Every crime that I have done is linked to a nursery rhyme. There is a nursery rhyme link that runs throughout the series, yeah. So, there’s “Ba Ba Black sheep.” All the nursery rhymes will appear in the books. And, also he has this thing where he will pick up a pen, closes his eyes and doodle. So psychic drawing and the doodles will help him solve the crime as well. So he’s quirky in that way.
Alexandra: That’s very cool.
Milly: You have to realize, this is why I don’t take it seriously. It’s quirky, but people seem to like him. What, it’s 13 now?
Alexandra: I was going to ask. I saw 12 on Amazon. So is there going to be another one coming out soon?
Milly: I think I’ve just done the 13th. I might’ve lost count. I think I’ve just done the 13th.
Alexandra: Has he changed much throughout the course of that?
Milly: No, he’s found peace in his own life. He’s now happily settled and he’s exactly where he wants to be.
Alexandra: Oh, wow. Okay.
Milly: I keep getting told that…well, my husband says, “You can’t kill her off.”
Alexandra: Yeah, no.
Milly: I’m being told who I can’t kill.
Alexandra: I love the title “Strawberries and Sheep.” I saw that today when I was doing some research. Great title.
Milly: I don’t know about you. My titles always come afterwards. I can’t think of a title and then do the book. I’ll think of the title after I’ve done it. The title will come to me after I’ve finished.
Alexandra: I’ve heard that before from lots of authors. I tend to have a title in mind pretty early. I’ll be interested to see if that changes or not.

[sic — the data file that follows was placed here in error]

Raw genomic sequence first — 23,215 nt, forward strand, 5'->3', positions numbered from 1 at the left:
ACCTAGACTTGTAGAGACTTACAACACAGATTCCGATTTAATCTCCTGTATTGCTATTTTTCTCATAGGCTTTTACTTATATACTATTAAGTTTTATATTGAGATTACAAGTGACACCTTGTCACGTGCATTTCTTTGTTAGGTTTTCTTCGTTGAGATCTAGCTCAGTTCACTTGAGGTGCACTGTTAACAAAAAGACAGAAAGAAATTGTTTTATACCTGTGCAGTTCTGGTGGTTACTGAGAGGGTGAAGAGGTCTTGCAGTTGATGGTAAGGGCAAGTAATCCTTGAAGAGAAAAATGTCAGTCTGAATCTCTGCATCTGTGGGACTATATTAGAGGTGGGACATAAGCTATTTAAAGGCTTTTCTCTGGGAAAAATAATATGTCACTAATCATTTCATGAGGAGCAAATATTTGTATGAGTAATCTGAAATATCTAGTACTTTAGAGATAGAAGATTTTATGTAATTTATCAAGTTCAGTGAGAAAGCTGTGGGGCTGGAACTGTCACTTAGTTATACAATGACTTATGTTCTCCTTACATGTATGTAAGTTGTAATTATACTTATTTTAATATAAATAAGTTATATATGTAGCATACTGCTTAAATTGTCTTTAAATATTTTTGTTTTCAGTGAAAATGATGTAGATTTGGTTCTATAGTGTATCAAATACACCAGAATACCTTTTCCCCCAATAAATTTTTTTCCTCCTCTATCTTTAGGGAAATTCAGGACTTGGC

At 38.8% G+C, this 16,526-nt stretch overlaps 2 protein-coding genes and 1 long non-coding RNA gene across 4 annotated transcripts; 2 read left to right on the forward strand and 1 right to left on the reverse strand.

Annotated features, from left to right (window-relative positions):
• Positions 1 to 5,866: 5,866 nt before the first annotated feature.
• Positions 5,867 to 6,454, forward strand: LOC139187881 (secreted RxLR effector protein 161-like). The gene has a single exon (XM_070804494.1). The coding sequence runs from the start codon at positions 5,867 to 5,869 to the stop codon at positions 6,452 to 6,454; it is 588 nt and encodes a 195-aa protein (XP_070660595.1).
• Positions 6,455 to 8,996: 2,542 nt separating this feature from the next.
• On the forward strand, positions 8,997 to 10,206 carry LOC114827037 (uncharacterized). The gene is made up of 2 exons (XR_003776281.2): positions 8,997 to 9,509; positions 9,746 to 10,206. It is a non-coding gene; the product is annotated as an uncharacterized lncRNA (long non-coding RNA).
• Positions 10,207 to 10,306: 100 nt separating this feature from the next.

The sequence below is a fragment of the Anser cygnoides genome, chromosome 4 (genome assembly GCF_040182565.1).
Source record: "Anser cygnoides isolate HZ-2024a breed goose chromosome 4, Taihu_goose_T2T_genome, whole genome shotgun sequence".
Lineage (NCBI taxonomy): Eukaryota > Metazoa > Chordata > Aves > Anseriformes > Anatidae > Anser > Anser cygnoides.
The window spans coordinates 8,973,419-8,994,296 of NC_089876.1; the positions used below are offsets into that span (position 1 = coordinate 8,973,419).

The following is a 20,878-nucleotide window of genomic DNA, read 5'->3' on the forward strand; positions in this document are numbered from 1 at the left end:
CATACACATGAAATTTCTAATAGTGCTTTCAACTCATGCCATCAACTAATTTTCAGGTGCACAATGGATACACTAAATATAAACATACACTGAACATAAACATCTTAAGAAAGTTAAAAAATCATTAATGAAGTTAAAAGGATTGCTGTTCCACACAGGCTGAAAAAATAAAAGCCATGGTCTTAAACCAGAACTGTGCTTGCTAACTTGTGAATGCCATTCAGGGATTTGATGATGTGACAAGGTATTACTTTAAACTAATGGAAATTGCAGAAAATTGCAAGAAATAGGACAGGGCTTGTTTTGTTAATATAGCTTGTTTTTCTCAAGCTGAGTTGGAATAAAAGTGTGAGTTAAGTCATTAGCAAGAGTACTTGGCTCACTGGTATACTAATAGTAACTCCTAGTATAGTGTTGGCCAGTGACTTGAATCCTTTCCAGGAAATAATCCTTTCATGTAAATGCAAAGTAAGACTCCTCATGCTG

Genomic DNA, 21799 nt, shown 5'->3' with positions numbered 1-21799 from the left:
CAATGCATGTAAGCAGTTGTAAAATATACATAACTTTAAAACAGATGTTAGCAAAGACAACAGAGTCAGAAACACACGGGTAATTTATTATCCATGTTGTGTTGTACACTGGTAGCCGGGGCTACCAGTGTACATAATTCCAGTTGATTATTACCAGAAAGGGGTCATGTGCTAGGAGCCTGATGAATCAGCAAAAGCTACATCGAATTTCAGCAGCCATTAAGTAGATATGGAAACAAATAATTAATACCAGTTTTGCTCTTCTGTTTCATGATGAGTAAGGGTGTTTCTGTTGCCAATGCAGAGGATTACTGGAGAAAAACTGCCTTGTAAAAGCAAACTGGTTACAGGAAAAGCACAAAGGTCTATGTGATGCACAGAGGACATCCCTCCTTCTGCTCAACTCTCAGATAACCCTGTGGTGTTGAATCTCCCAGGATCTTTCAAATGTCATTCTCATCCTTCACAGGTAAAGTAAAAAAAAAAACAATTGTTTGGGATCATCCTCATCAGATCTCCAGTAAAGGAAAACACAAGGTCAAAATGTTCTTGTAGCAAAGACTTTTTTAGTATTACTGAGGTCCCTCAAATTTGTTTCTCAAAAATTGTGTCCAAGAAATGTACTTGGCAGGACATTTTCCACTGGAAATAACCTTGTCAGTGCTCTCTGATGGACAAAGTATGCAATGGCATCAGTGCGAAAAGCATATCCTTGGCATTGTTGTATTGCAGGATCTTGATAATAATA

Milly: Because I have strawberries and sheep so I thought, strawberries and cream, strawberries and sheep!
You’ve written a couple other mystery novels. I notice you have D.I. Jack Sallt, is it?
Milly: Sallt, yeah. He’s a bit grittier. He’s a northern…he’s from Norfolk. There’s more of an edge to him. He’s an alcoholic. He’s a bit of a lady’s man. I haven’t written so many with him. He’s not got the following that Mike has. They seem to like the teddy bear rather than the rough diamond. I haven’t had the success with Jack that I’ve had with Mike.
Alexandra: Oh, interesting.
So you’ve noticed a difference and you’ve focused on the books that the readers like.
Milly: Yes. One of the characters in Jack Salt’s books left and I put her in as a standalone as a D.I., as well as a private investigator. So, I had a little experiment with a female.
Alexandra: How did that go?
Milly: I’ve barely written the one. Whether I’ll come back to her or not, I’ve not decided yet. I like Mike. He’s my comfy slippers that I can put on at the end of a day. I like him.
Alexandra: Yes, right. Oh, lovely.
Any plans to expand out in any other directions, writing wise?
Milly: I did do a standalone romantic novel, which some people liked it and some people didn’t, but I don’t think so at the moment. I think I’m going to stick to the crime. I just love crime. I do. I watch all the detectives on TV. I read all the books. I’m just a real crime addict.
Alexandra: Yeah, me too.
Milly: But, I can do it in my way.
Alexandra: Yes, yeah.
Who are your favorite authors? You mentioned…
Milly: Jo Nesbo. I like the Swedish ones. I’ve read most of the Swedish ones.
Alexandra: Oh, okay. Those are a bit dark, aren’t they?
Milly: Yes! But my favorite ever book if someone ever said to me, “What is your favorite book?” and it’s not crime at all, it’s “Frankenstein.”
Alexandra: Oh, really?
Milly: That is the book that I would go right to the top of the list. I adore “Frankenstein.” It’s a book I can read again and again and again.
Alexandra: Wow, oh I’ve never read it. I’ll have to give it a try.